The scholarships also bolstered degree completion. Though bachelor degree completion was roughly even by the end of the fourth year, the aid recipients began to pull ahead after that. By the end of their sixth year, 71 percent of the award recipients received their degree, 8.4 percentage points more than the control. This suggests that as degree completion began to drag on longer, the infusion of extra financial resources made the final push more manageable.
The researchers not only found that aid promotes full-time enrollment, but that it benefitted historically underrepresented groups most, including non-white and first-generation applicants. These findings support a growing body of research that suggests college affordability directly impacts student decision-making and degree attainment.
The study, titled "Marginal Effects of Merit Aid for Low-Income Students," is part of an ongoing research study. Additional reports will be released as the study continues.
What does college affordability mean?
Scholarships are one way of making college more affordable, but they are part of a much larger conversation as to what affordability means.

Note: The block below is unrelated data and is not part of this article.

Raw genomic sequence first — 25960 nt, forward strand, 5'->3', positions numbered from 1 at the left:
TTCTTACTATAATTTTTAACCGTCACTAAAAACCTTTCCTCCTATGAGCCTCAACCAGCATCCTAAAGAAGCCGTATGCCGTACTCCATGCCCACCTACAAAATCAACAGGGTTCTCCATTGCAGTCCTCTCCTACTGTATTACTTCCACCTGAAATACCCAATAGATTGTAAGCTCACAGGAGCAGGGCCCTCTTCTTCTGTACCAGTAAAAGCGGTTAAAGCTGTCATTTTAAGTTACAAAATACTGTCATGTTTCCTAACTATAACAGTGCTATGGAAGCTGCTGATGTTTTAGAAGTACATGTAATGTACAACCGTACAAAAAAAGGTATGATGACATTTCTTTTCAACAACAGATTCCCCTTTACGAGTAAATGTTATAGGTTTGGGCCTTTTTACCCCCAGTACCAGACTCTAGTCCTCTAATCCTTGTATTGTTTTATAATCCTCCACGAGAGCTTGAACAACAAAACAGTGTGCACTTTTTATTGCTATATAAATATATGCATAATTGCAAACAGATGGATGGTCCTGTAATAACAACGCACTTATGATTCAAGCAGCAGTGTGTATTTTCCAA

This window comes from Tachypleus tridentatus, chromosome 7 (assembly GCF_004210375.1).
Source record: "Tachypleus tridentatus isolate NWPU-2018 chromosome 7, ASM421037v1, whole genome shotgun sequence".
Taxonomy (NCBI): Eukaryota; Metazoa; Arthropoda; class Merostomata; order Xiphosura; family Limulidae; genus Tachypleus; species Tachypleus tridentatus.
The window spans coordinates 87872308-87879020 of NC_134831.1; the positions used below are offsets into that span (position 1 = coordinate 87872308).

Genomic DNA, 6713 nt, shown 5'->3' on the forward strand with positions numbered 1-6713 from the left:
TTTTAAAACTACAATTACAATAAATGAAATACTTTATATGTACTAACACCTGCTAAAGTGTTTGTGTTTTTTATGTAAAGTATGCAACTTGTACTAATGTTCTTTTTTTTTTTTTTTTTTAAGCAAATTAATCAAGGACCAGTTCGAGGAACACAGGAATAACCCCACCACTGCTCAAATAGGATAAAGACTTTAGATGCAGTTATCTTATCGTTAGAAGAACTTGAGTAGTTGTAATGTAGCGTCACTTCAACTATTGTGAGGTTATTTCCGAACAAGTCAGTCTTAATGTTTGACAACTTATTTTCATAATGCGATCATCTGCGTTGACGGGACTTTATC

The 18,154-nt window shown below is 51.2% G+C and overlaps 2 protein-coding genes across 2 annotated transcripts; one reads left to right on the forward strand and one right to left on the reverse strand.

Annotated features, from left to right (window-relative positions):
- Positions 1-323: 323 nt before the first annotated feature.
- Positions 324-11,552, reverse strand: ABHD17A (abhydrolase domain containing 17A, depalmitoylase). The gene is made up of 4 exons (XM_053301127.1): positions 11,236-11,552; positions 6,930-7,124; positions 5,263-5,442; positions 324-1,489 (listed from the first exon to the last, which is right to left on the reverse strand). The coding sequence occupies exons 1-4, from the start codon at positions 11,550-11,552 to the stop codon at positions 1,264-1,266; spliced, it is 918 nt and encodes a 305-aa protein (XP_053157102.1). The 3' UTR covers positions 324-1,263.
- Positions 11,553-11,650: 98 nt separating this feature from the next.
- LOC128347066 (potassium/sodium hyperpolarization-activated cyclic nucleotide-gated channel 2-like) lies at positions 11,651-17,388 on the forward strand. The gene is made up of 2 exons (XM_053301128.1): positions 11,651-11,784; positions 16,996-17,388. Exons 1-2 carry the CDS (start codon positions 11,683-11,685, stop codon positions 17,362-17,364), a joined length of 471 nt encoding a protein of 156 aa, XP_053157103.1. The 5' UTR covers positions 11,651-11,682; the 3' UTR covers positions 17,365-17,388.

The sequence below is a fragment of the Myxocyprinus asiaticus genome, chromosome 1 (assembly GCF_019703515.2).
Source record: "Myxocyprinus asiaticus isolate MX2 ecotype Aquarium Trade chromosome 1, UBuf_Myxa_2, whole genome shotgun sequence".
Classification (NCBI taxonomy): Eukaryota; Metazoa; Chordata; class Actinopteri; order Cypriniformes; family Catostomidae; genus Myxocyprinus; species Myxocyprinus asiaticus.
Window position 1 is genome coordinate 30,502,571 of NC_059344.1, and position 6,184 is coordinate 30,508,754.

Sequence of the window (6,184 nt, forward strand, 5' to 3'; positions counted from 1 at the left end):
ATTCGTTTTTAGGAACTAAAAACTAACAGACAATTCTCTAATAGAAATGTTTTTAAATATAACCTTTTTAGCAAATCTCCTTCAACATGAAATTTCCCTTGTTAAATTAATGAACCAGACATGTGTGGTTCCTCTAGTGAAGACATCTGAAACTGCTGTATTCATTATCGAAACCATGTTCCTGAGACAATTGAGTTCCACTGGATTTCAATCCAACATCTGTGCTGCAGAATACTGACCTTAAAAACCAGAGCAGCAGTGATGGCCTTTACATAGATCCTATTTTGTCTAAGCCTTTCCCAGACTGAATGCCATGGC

The ballooning cost of tuition in recent decades is another concern. Factors for this surge include a massive increase in demand, cuts in state funding, new student services, and bloated administrative compensation. While colleges could certainly rein in some of their more extravagant expenses, and legislators agree to fund more, the question of affordability goes further still.
It concerns the quality of education, whether students are dependent or independent, their resources before matriculating, what they can expect from the investment after graduation, and how much of their future income they are willing (or able) to pay. The calculus must also consider available alternatives, their costs, and their potential outcomes. It's a multifaceted balancing act between what's available, what students can afford, and what schools can offer with the resources they have available—which, of course, ties directly to the funds that schools have available.
In an op-ed for Higher Education Today, Susan Baum, a senior fellow in the Education Policy Program at the Urban Institute, correctly points out that a "low-cost program designed purely to train people for an occupation that is unlikely to exist in 10 years, while appearing 'affordable,' is not affordable at all."